Alumni Profile: Jeana DelRosso

July 8, 2019

Jeana DelRosso received her Masters in English from the University of Maryland in 1993 and her Ph.D in 2000. She also received a Graduate Certificate in Women’s Studies in 1998. Dr. DelRosso currently works as a professor at Notre Dame of Maryland University. In this interview, she shares her experience as someone with a degree in English, and offers some advice for English majors.

How did your English major lead to your current position?

When I started my undergraduate degree, I really didn’t know what career I wanted to pursue. But I knew I loved to read great literature, so I became an English major—to surround myself with books and with the people who loved them as well. I was deeply inspired by a few fantastic faculty members at my university, who helped me to believe that graduate school would be a good option for me. That led naturally to a faculty teaching position.

What skills did you learn as an English major that helped you transition into that job?

As an English major, I learned how to think and write critically and, in particular, how to do close reading. The one thing I never learned as an English major at my undergraduate institution was how to write a persuasive research paper! So that’s the first thing I teach my students now: how to write a strong thesis and support it with evidence.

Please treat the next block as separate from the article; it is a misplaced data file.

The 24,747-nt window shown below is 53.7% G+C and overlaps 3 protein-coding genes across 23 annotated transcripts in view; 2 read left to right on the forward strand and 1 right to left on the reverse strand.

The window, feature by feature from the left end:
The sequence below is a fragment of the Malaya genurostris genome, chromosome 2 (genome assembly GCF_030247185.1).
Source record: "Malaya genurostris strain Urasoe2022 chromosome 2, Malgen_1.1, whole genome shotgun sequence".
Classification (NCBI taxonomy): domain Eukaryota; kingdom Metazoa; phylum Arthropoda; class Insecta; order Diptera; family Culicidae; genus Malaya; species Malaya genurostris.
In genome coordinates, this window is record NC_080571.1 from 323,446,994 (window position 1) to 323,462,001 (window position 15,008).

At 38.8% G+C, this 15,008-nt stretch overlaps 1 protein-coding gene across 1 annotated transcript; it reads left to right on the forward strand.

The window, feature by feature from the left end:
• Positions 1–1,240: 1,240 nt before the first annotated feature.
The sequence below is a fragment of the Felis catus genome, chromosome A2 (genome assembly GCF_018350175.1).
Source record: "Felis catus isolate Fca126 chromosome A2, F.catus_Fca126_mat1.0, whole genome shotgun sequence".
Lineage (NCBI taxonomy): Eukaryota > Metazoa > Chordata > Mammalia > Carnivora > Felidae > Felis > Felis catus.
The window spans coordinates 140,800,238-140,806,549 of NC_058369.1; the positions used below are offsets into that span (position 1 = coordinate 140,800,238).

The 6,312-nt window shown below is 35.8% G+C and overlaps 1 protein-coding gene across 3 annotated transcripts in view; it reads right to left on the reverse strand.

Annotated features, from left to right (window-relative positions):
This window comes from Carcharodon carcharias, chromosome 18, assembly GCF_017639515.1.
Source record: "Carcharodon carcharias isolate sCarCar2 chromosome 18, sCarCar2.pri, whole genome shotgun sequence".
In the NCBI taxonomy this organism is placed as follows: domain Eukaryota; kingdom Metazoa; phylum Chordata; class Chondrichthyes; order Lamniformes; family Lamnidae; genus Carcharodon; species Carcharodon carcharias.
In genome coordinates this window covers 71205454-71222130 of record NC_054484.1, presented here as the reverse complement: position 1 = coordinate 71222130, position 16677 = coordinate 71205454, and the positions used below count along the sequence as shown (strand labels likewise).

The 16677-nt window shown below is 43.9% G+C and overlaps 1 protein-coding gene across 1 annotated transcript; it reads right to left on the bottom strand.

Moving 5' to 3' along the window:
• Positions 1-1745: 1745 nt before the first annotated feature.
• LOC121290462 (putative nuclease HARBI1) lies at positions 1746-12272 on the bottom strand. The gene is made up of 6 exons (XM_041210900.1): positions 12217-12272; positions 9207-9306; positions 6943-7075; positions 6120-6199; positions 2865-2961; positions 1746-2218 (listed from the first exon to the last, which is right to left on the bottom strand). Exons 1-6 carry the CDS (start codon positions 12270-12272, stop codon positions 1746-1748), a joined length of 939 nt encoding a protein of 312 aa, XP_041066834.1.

What is a typical work day like for you?

On a typical day at work, I usually teach three classes, ranging from English 101 to mid-level literature classes to graduate courses in literary theory. I also serve on multiple committees, like faculty senate and grievance, so I’m usually attending a meeting or two. And I am invariably working with students as well, whether advising them in course selection or in writing.

Do you have any advice for current English majors who are trying to figure out what comes next in their lives?

My best advice for English majors is not to succumb to the pressure to change what they are doing. With all the emphasis on STEM and professional schools, the liberal arts are seriously undervalued right now. But there are so many employers who are looking for people who can think for themselves and, just as importantly, write well. So believe in what you are doing, and do what you love.

 

This interview was conducted by Allison Hughes. Allison Hughes is currently pursuing her BA in Psychology and English at the University of Maryland.